Much has been written concerning the masques presented at court during the sixteenth and seventeenth centuries, but no attempt has hitherto been made to present a comprehensive and detailed survey of their staging. My endeavour in this book is to examine the work of Inigo Jones and his fellow 'architects' in the light of contemporary Italian theatre practice for the purpose of determining so far as such a determination is possible--the precise methods employed in the production of these royal entertainments. Naturally, in this task I owe much to previous studies, in particular the work of Rudolf Brotanek, Paul Reyher, Enid Welsford, Percy Simpson, W. J. Lawrence, and Lily B. Campbell; but I trust that I have been able, by special attention devoted to one single aspect of Renaissance theatrical activity, to add to the results of their researches.
In the preparation of Stuart Masques and the Renaissance Stage I have been greatly aided by the resources of the recently established Theatrical Collection of Yale University, instituted by a grant from the Rockefeller Foundation. In connexion with the work of gathering material for this collection I was enabled to make a complete photographic record of the Inigo Jones designs preserved at Chatsworth, as well as the exceedingly informative drawings of contemporary Turin ballets. Thousands of other Renaissance sicetches have been similarly photographed for the collection by Mr George Kernodle, Mr Stanley McCandless, Mr John M'Dowell, and Mr Clark Mendum. Most of the prints used for the illustrations here were made by Mr Mendum. Of these illustrations all but about half a dozen have never hitherto been reproduced.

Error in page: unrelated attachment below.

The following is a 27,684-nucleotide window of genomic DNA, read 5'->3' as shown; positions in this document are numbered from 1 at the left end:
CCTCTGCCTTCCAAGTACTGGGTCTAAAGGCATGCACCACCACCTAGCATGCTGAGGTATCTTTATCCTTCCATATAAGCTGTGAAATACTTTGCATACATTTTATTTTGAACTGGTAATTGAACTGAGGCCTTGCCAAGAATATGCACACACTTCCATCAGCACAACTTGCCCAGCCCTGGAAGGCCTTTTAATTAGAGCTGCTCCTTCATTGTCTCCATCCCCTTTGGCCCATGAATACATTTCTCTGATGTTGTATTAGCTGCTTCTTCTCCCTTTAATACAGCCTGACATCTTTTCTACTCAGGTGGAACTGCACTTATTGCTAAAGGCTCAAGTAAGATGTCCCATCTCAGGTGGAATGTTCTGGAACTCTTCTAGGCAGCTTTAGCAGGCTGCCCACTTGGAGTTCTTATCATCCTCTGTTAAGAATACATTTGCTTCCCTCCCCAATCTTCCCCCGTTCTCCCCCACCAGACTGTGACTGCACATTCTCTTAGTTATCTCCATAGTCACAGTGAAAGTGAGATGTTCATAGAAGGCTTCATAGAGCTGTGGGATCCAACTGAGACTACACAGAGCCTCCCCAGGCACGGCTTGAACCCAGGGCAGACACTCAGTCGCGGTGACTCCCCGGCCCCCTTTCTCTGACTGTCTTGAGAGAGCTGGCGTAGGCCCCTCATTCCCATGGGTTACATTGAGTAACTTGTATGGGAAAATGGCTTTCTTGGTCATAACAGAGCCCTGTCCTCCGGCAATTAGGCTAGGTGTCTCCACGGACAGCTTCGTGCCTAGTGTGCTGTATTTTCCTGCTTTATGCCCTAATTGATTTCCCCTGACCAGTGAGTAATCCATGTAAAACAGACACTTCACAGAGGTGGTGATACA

The stage directions from masque libretti are for the most part quoted from the original quartos; for masques by D'Avenant and Jonson, however, I have used the folios of their works, except in a few instances where the quarto provides material not printed in the folio text. In quoting these stage directions I have modified the original punctuation and modernized the use of u and v.
For permission to make use of the Inigo Jones designs I wish to thank his Grace the Duke of Devonshire; in obtaining access to these I owe much to the kind co-operation of Mr Francis Thompson, librarian at Chatsworth. I am indebted for much courteous assistance to the authorities of the British Museum, the Bodleian Library, and Yale University Library. Mr Allan H. Bright, of Barton Court, Colwall, kindly put at my disposal his comprehensive collection of emblem books, thus considerably facilitating my work in that field. My thanks are due as well to the man--Continental libraries--notably the Biblioteca Nazionale of Turin, the Uffizi and the Biblioteca Nazionale of Florence--where permission was granted for the copying of original designs and engravings.